Resiliency, Nets and Webs

So fellow travelers,  with one of his poems today, my friend Tom Atkins made a comment on resiliency.

Life knocks us down. Sometimes we get up again. Sometimes we don’t. To this day, I don’t know where our resilience ends, or why. I don’t know where it begins, or why. I just know both are real. It’s scary, not knowing.”

I sat with the poem and his comment for quite a while this afternoon.


Water Lilies in the afternoon sun at my little pond, my sanctuary for ponderence.

I don’t need social media to find evidence of the life’s blows; I know many people within my own personal circle who struggle to find the strength to keep getting up.  Friends raising transgender kids in a bathroom obsessed society, or dealing with chronic pain trying to find relief from an insurance hampered medical system, or hanging on by the thinnest of financial threads in an uncertain job market.

Being someone wired to make a difference, it sucks to feel helpless to help others.

“Hey hang in there! Sending Prayers and Hugs!” sometimes feels like an empty platitude, no matter how much genuine love and Light I will into each keystroke as I type. I can hope my friends feel my love and can take in the Light when they read the words of encouragement I’ve sent them online. I hold onto that hope when I feel most helpless.

It’s hard to stand by, even in a supportive role, as people face the challenges on their path through life. Yet if there is one lesson I have learned well in half a century and then some of mistakes it is this: Each of us must find our own way. We may travel together at times, yet ultimately no one can live our lives for us. Each of us is responsible for creating the life we have. Every moment of every day we make choices for Light or Darkness,  Love or Fear. Everyone has the power to change their choices and no one can make those changes for them.

This thought called to mind another recent post from a writer who filled my heart with joy by describing our connection as “friends who have invested in the creation of a history.” Dang, if I had plans for a tombstone that’s what I’d want inscribed “She was a friend who invested in the creation of a history .” Maybe it can be put on a plaque at the foot of the tree which will sprout from the biodegradable burial urn I intend to end up in.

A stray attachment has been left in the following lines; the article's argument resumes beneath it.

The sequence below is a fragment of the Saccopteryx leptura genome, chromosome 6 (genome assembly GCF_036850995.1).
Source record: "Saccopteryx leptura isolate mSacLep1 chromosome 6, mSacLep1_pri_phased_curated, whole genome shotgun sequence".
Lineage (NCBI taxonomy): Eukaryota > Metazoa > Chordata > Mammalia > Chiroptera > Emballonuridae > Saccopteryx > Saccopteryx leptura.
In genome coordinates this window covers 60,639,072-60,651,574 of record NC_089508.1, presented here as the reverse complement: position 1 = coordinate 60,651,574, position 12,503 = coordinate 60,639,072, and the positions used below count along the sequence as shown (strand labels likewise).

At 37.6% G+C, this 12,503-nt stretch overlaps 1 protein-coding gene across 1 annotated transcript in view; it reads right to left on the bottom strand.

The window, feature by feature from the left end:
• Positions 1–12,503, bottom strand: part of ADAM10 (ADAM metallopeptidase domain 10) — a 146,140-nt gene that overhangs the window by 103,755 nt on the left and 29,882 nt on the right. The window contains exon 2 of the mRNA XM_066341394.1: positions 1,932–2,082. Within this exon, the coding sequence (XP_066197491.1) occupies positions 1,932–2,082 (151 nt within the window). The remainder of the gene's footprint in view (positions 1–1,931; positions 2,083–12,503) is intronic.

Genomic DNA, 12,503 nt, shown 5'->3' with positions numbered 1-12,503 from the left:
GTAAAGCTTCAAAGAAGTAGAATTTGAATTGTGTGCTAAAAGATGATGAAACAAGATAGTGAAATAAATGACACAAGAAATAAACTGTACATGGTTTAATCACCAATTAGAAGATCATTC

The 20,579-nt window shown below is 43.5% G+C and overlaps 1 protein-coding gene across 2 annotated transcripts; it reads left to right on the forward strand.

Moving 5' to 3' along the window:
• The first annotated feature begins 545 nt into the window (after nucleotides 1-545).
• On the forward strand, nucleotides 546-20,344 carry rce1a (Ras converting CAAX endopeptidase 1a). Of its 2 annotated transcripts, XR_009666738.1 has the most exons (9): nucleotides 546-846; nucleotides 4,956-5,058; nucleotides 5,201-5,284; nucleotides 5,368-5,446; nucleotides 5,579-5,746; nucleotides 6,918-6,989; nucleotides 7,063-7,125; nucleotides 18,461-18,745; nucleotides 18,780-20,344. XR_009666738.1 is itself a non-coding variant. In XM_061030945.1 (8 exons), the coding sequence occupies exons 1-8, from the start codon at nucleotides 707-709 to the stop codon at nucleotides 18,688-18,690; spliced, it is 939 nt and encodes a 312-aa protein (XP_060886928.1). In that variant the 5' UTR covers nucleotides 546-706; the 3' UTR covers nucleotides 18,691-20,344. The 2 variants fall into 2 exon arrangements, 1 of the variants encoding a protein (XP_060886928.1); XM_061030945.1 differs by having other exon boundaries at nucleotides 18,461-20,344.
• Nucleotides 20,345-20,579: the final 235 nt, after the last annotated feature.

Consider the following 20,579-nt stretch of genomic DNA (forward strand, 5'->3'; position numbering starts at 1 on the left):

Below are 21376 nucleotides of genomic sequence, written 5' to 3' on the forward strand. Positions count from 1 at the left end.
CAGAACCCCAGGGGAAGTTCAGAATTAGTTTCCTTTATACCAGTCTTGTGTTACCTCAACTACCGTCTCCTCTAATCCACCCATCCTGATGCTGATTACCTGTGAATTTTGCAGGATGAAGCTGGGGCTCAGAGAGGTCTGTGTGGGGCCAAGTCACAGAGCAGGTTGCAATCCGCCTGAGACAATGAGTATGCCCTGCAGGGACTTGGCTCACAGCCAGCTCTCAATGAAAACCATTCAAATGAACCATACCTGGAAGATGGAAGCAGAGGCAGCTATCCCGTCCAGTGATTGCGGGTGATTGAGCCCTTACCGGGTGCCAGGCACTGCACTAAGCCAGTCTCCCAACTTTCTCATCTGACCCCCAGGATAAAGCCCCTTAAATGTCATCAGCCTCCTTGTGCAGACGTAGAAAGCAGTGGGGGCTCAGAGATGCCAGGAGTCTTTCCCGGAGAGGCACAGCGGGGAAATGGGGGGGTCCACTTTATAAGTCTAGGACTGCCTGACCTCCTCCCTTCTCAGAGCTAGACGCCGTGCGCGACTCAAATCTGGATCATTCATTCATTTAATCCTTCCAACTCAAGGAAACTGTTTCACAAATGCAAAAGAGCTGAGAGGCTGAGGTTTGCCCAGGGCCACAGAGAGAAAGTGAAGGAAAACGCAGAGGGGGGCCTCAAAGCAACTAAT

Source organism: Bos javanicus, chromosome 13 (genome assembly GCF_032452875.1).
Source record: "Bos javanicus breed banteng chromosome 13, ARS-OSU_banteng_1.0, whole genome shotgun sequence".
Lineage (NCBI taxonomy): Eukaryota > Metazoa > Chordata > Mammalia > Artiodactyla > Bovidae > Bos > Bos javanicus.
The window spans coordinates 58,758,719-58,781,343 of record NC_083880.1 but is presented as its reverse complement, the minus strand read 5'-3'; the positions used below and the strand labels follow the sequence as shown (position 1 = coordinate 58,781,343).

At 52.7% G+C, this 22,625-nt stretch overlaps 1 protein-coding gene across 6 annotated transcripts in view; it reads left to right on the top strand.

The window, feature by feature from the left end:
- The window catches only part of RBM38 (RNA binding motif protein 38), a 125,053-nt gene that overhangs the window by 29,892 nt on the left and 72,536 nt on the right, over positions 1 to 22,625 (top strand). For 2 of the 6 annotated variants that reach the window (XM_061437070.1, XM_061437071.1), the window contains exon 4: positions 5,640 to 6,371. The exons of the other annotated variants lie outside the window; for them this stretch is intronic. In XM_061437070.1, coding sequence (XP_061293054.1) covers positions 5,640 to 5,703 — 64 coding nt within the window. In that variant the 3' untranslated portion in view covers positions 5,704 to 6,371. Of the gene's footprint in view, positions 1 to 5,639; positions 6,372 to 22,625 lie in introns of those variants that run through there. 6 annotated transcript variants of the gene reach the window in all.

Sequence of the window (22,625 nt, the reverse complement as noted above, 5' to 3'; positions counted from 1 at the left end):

Lisa’s post (which I also reblogged here) spoke to the matter of how we truly can help simply by being there for one another. The way  we create, maintain and strengthen our connections to each other weaves safety nets which allow us to catch each other when we fall. Sometimes those nets can be used to pull people up, if they will take hold. Yes, sometimes we seem to slip through the gaps. This is why it is essential to maintain and strengthen our connections to create stronger nets with smaller gaps.


Sometimes, we are not mindful of when we are walking into a web we perceive as a safety net.  In my experience this happens mostly when we have lost our sense of who we are. Our need to belong can over ride our innate awareness of malevolence when we are desperate to find acceptance.  I have learned the best way to discern the difference between webs and nets is for me to become better at practicing kindness and being compassionate. Genuine kindness and true compassion are always selfless states of being; they come from choices focused on others and are never self-serving.

Webs are woven from conditions set by others. Safety nets are unconditional, they allow us to be our true selves even when it means letting someone fall further than we wish to have them go. We cannot always save people from themselves. Sometimes the best we can do is stand by waiting to cast our nets and have faith they will catch those we love.

That point of faith I think is where our resiliency begins and ends.

Some of our pond fish. Considering the winter conditions they survive year after year they are the embodiment of resiliency!

Walk gently on the path my friends and may adventure find you ready.

Deborah H Rahalski


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